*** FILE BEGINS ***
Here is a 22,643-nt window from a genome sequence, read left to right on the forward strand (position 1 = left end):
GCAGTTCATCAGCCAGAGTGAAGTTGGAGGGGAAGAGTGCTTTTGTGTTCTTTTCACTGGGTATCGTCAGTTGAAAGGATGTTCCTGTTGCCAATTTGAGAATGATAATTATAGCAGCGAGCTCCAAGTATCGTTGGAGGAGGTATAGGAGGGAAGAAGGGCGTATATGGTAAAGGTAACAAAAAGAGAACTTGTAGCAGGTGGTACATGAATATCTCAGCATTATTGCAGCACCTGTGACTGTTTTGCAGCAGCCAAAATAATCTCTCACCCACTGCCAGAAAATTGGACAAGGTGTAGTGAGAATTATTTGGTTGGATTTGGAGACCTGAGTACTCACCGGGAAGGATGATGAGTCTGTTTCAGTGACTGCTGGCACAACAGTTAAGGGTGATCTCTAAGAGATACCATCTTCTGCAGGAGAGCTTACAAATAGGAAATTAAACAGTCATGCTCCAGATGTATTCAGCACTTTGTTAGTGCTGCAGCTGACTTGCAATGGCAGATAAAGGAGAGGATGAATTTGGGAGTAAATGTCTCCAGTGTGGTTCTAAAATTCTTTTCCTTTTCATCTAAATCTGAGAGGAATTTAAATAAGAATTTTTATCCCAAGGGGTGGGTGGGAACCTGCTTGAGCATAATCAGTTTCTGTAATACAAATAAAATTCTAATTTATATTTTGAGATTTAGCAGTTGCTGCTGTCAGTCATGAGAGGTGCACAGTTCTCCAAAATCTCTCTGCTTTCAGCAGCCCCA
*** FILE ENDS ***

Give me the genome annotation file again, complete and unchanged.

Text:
Here is a 22,643-nt window from a genome sequence, read left to right on the forward strand (position 1 = left end):
GCAGTTCATCAGCCAGAGTGAAGTTGGAGGGGAAGAGTGCTTTTGTGTTCTTTTCACTGGGTATCGTCAGTTGAAAGGATGTTCCTGTTGCCAATTTGAGAATGATAATTATAGCAGCGAGCTCCAAGTATCGTTGGAGGAGGTATAGGAGGGAAGAAGGGCGTATATGGTAAAGGTAACAAAAAGAGAACTTGTAGCAGGTGGTACATGAATATCTCAGCATTATTGCAGCACCTGTGACTGTTTTGCAGCAGCCAAAATAATCTCTCACCCACTGCCAGAAAATTGGACAAGGTGTAGTGAGAATTATTTGGTTGGATTTGGAGACCTGAGTACTCACCGGGAAGGATGATGAGTCTGTTTCAGTGACTGCTGGCACAACAGTTAAGGGTGATCTCTAAGAGATACCATCTTCTGCAGGAGAGCTTACAAATAGGAAATTAAACAGTCATGCTCCAGATGTATTCAGCACTTTGTTAGTGCTGCAGCTGACTTGCAATGGCAGATAAAGGAGAGGATGAATTTGGGAGTAAATGTCTCCAGTGTGGTTCTAAAATTCTTTTCCTTTTCATCTAAATCTGAGAGGAATTTAAATAAGAATTTTTATCCCAAGGGGTGGGTGGGAACCTGCTTGAGCATAATCAGTTTCTGTAATACAAATAAAATTCTAATTTATATTTTGAGATTTAGCAGTTGCTGCTGTCAGTCATGAGAGGTGCACAGTTCTCCAAAATCTCTCTGCTTTCAGCAGCCCCA